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Geodynamics of the Patagonian Slab Window constrained by Shear Wave Splitting and Seismic Imaging
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  • Douglas A. Wiens,
  • Walid Ben Mansour,
  • Hannah F. Mark,
  • Patrick Shore,
  • Andreas Richter,
  • Sergio Barrientos
Douglas A. Wiens
Washington University in Saint Louis
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Walid Ben Mansour
Washington University in Saint Louis

Corresponding Author:[email protected]

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Hannah F. Mark
Woods Hole Oceanographic Institution
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Patrick Shore
Washington University in Saint Louis
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Andreas Richter
Institut für Halbleiter- und Mikrosystemtechnik
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Sergio Barrientos
Centro Sismológico Nacional, Universidad de Chile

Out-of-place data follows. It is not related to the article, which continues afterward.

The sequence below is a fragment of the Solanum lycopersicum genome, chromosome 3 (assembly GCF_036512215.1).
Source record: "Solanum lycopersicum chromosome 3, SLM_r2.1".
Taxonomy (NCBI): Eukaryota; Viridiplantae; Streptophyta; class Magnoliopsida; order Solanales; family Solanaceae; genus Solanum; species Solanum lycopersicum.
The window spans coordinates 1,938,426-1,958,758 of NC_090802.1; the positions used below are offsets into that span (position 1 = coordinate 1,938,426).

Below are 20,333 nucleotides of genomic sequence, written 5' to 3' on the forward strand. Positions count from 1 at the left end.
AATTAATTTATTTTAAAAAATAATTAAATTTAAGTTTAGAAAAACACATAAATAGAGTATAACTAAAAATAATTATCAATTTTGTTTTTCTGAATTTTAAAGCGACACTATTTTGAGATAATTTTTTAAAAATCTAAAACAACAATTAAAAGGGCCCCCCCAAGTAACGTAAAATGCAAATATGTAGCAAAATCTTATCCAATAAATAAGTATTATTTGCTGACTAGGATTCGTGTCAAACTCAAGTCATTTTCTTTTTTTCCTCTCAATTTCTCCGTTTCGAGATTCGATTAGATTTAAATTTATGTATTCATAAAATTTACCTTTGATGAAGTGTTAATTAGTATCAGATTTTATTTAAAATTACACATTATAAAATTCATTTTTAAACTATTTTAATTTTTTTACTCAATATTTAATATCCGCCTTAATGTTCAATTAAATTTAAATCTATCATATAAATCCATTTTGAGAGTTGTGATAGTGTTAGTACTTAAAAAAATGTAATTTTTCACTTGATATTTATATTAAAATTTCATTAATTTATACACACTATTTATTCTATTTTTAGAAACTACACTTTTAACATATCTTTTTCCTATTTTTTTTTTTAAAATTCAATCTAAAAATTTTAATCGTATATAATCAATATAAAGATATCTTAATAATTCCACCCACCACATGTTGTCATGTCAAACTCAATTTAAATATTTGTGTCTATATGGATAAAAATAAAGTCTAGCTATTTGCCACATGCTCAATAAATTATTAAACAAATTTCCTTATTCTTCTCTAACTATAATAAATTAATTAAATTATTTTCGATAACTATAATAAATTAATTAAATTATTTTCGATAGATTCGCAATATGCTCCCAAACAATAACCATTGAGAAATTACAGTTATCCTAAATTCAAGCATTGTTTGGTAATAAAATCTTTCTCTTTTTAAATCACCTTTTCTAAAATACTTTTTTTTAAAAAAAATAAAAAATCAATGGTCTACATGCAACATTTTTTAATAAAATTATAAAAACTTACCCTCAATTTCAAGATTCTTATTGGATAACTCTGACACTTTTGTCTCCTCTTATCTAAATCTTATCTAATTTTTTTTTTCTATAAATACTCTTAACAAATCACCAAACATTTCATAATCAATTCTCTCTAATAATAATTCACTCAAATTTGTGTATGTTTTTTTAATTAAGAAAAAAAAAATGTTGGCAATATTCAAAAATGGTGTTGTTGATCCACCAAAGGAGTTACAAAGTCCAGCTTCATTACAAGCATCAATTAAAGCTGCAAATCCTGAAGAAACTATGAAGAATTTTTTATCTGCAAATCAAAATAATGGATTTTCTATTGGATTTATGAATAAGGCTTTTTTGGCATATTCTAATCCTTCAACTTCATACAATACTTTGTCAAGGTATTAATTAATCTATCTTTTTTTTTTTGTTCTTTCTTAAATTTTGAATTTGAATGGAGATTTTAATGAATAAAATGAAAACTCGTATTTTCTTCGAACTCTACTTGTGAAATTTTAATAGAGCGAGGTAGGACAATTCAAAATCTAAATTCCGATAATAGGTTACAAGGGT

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Patagonia is one of the key places to study the interaction of plate tectonics and mantle flow patterns with geological processes. This part of the continent is shaped by the northward migration of the Chile Triple Junction, currently marked by subduction of the Chilean spreading ridge at latitude 46oS, opening a slab window beneath Southern Patagonia. The idea of slab window was hypothesized to explain the volcanic gap between north Patagonia and the southern part of the peninsula. The analysis of volcanic rock composition shows the transition between a domain with the signature of slab melt (metasomatized MORB) and a domain with no slab signature (OIB source mantle). Along the Pacific coast, other slab windows were suggested in Central America, California and North Cordillera. The analysis of uplifted terranes and seismic imaging tried to constrain the geometry of these slab windows and map the mantle flow pattern that controls the present-day surface expression (topography, volcanism distribution). From a limited seismic coverage, early studies mapped the Patagonian slab window from body wave tomography and shear wave splitting. The recent deployment of a temporary seismic array from 2018 to 2021 and the Chilean seismic networks fills the data gap between the seismically active northern part of Patagonia and the more poorly studied southern part. This presentation will show the results of our recent seismic studies in Patagonia and help constrain the geodynamical processes associated with the slab window. From the analysis of SKS and similar core phases, we determine the pattern of azimuthal seismic anisotropy resulting from the mantle flow pattern beneath South America. Fast splitting directions are generally NE-SW throughout most of Southern Patagonia, similar to the pattern of large-scale azimuthal seismic anisotropy from global and regional surface wave models. However, between 46oS - 48oS, we observe large splitting values and an E-W direction showing the effect of the slab edge. This is consistent with models of rapid upper mantle flow from the Pacific around the southern edge of the Nazca slab. Seismic imaging using receiver functions and Rayleigh waves from earthquakes and ambient noise show very low upper mantle velocities and an absence of mantle lithosphere in this region, suggesting the lithosphere has been thermally eroded by the dynamics of the slab window. We will also show and discuss preliminary results of a body wave tomographic analysis of the same seismic station dataset.